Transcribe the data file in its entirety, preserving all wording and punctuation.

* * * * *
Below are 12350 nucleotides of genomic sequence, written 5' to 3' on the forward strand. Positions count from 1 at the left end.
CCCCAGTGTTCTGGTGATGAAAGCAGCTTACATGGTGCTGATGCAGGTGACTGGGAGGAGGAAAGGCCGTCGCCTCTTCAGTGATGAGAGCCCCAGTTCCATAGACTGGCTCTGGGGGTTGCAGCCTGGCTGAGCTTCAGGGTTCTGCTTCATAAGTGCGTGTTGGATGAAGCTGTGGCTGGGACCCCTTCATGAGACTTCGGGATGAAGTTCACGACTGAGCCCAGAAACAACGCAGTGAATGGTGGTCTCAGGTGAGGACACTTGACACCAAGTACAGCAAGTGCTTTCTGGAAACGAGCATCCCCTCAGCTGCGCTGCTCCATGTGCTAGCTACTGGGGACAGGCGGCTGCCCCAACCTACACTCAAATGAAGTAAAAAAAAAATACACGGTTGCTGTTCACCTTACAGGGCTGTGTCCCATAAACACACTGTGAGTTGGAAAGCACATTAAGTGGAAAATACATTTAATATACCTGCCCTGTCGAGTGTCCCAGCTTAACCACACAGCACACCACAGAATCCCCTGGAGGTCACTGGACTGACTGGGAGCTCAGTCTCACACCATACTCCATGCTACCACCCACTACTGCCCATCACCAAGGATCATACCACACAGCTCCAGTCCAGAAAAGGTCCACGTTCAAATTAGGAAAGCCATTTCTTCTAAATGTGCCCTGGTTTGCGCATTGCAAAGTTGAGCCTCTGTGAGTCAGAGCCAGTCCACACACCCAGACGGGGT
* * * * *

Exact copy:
Below are 12350 nucleotides of genomic sequence, written 5' to 3' on the forward strand. Positions count from 1 at the left end.
CCCCAGTGTTCTGGTGATGAAAGCAGCTTACATGGTGCTGATGCAGGTGACTGGGAGGAGGAAAGGCCGTCGCCTCTTCAGTGATGAGAGCCCCAGTTCCATAGACTGGCTCTGGGGGTTGCAGCCTGGCTGAGCTTCAGGGTTCTGCTTCATAAGTGCGTGTTGGATGAAGCTGTGGCTGGGACCCCTTCATGAGACTTCGGGATGAAGTTCACGACTGAGCCCAGAAACAACGCAGTGAATGGTGGTCTCAGGTGAGGACACTTGACACCAAGTACAGCAAGTGCTTTCTGGAAACGAGCATCCCCTCAGCTGCGCTGCTCCATGTGCTAGCTACTGGGGACAGGCGGCTGCCCCAACCTACACTCAAATGAAGTAAAAAAAAAATACACGGTTGCTGTTCACCTTACAGGGCTGTGTCCCATAAACACACTGTGAGTTGGAAAGCACATTAAGTGGAAAATACATTTAATATACCTGCCCTGTCGAGTGTCCCAGCTTAACCACACAGCACACCACAGAATCCCCTGGAGGTCACTGGACTGACTGGGAGCTCAGTCTCACACCATACTCCATGCTACCACCCACTACTGCCCATCACCAAGGATCATACCACACAGCTCCAGTCCAGAAAAGGTCCACGTTCAAATTAGGAAAGCCATTTCTTCTAAATGTGCCCTGGTTTGCGCATTGCAAAGTTGAGCCTCTGTGAGTCAGAGCCAGTCCACACACCCAGACGGGGT